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January 1, 2015

Why young Canadians become jihadists?

The Canadian Charger

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In an effort to understand how "ordinary" young people - by most outward appearances - from Canada find themselves in Syria fighting on behalf of ISIS, Dr. Lorne Dawson, a professor in the Department of Sociology and Legal Studies at the University of Waterloo, is working with a group of researchers now in contact with some of those Canadian nationals fighting in Syria.

Dr. Dawson said that because these researchers are academics, not journalists, he feels the Canadians fighting for ISIS are more forthcoming.

“We talk to them about their lives there; why they went there. We getting to formal interviews, but we have some hints from talking to them and talking to other scholars.”

Dr. Dawson said he and the other researchers have managed to identify a number of issues that may have led these young people to terrorism.

“In early to mid-adolescence they've had a hard time figuring out who they are. They really accepted the values they were taught but then they start to think their parents and the people in their communities are hypocrites (because they don't practice these values the way they were taught). They're quite offended.”

He added that a large percentage of people who become jihadists were involved in gangstra rap. “They were playing around with extreme identities. He may not feel he's somebody.”

A desire to do something big - something virtuous – is often part of this adolescent struggle for a satisfying identity, Dr. Lawson said.

“They have a desire for action.”

Not every young person in these circumstances becomes radicalized, and not every radicalized young person becomes violent. Radicalization, he adds, usually needs what sociologists call a “cognitive opening,” a period when a vulnerable young person meets a charismatic proponent online or in person.

When a young person becomes more religious, it could be a good thing, Dr. Dawson said; but when they become very strict, start saying extreme things, avoid others and start viciously attacking others who don't have the same views, they may be headed toward radicalization.

Dr. Dawson said that although these young people are open to new ideas, it doesn't necessarily have to be radical ideas.

“They may decide to join a group and go to Guatemala to build schools.”

However, he added that there is an abundance of information online extolling young people to jihad, to lead a pure life and rise above the apathetic life.

“There's mountains of information online. Through social media they can get in direct contact with people in Syria and they can have personal contact with young people in Canada. A personal connection is crucial.  People join movements because of personal connections.”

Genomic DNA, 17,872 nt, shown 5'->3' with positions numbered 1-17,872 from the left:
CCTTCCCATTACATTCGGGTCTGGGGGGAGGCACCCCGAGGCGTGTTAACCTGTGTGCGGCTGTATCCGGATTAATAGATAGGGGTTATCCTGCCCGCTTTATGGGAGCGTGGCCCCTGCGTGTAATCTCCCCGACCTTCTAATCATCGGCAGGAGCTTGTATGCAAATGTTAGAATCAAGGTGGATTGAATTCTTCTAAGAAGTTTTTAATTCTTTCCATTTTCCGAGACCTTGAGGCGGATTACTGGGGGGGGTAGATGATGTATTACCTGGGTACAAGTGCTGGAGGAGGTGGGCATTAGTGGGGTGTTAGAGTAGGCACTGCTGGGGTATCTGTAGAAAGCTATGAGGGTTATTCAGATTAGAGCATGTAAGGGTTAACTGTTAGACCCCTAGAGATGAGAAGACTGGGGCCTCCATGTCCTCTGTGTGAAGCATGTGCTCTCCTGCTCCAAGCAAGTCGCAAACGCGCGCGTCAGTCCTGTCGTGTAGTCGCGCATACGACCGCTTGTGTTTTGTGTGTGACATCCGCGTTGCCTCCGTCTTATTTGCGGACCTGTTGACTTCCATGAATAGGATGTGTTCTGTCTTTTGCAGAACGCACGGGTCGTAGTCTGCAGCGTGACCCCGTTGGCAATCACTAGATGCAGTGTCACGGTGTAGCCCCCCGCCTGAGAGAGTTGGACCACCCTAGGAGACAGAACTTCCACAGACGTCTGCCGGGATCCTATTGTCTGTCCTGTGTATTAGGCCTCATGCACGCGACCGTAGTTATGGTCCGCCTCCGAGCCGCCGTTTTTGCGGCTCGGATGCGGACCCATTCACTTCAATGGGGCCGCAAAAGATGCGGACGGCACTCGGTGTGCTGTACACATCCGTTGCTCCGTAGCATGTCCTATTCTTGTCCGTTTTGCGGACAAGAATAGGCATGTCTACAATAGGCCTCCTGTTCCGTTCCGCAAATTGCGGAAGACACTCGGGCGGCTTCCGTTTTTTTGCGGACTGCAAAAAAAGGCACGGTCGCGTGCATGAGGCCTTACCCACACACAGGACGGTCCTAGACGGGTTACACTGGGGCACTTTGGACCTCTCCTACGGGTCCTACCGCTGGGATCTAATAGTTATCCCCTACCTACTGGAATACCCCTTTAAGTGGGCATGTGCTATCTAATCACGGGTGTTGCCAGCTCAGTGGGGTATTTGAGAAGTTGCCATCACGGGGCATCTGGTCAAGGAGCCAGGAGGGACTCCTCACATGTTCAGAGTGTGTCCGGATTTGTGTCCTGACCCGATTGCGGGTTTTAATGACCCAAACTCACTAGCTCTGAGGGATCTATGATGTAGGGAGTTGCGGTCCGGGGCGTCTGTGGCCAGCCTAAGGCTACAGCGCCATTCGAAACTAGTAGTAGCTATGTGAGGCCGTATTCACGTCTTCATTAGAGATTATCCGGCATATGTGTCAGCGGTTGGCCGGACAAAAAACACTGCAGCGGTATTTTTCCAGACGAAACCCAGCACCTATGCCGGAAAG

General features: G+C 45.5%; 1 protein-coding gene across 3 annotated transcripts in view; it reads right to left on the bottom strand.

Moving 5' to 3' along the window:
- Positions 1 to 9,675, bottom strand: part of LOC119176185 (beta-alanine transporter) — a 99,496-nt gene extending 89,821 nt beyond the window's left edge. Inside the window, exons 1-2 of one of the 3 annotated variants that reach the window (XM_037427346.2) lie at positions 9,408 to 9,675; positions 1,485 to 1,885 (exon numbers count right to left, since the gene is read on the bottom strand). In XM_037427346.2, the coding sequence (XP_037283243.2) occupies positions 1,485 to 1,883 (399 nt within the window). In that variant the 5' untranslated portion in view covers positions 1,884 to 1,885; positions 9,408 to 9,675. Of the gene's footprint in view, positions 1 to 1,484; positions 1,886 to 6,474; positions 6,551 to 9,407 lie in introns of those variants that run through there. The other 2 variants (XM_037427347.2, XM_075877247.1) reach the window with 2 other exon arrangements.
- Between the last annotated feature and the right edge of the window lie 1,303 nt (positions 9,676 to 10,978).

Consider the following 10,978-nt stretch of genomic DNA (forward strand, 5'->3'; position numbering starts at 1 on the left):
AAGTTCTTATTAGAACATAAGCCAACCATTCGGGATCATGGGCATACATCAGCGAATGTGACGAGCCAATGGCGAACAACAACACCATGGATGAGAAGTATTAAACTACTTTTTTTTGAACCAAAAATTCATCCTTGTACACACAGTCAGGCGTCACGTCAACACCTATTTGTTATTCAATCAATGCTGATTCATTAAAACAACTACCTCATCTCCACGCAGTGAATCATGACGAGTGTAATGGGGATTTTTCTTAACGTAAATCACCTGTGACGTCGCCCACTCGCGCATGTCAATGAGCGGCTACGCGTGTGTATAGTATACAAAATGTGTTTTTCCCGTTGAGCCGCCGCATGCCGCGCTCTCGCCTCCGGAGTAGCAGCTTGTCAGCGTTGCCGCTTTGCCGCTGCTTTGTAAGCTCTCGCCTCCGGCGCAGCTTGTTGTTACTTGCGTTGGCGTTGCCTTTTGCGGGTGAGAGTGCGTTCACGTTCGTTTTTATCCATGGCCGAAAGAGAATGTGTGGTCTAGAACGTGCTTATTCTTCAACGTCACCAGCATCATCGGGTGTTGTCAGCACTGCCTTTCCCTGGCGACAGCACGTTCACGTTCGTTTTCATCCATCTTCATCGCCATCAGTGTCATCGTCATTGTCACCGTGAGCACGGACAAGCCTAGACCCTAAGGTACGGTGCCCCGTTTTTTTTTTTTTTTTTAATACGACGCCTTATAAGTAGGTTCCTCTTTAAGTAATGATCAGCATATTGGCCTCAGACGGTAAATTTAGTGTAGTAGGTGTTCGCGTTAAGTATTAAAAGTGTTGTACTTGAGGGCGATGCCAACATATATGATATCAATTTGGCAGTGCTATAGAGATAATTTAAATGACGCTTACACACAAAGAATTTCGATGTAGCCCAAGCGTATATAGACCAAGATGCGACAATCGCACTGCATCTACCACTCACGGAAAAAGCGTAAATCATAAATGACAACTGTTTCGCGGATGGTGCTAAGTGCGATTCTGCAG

While those close to young people who have become radicalized often express shock, Dr. Lawson said quite often these young people spent months communicating with and often associating with people who are part of a group with radical views.

Islam – along with Christianity, Judaism - contains the concept of certain people being ordained, with God choosing specific souls to transform the world, and Dr. Lawson said ISIS is playing on this.

“They say the end time is here. It's a clarion call for idealist, naive young people who want to become a part of this event.”

From his contact with those who are fighting in Syria, Dr. Lawson has concluded that the message has transformed the thinking of these young people.

“They're really fully immersed in the idea of a special status of an Islamic state. They believe they're participating in a world transforming event and they will receive the blessings and bliss of martyrdom.”

This indoctrination leads to the dilemma of how to deal with these young people when they return to Canada.

To begin with, Dr. Dawson said he and his team of researchers estimate that about 50 Canadians are fighting in Syria – more than the Canadian government estimates.  He said imprisoning returnees doesn't serve a purpose because then people will come back covertly, lead a secret life, be marginalized and, thus more likely to lash out again.  Prosecuting them doesn't seem like a realistic option to Dr. Dawson because it would be expensive and very difficult to prove that these people were involved in terrorism overseas.

“What are you going to do? Put 30 or 40 guys under surveillance for 24 hours a day, and for how long?”

He said Denmark has a council of psychotherapists assisting returnees in going back to school or finding a job and, “so far so good.”

He also mentioned that Australia has a law, which forbids any Australian from fighting for a foreign force, and those who do are jailed as soon as they come home. But one wonders what havoc these prisoners will potentially wreak on society, when they are eventually released, assuming they don't receive sentences of life without parole.

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M. Elmasry

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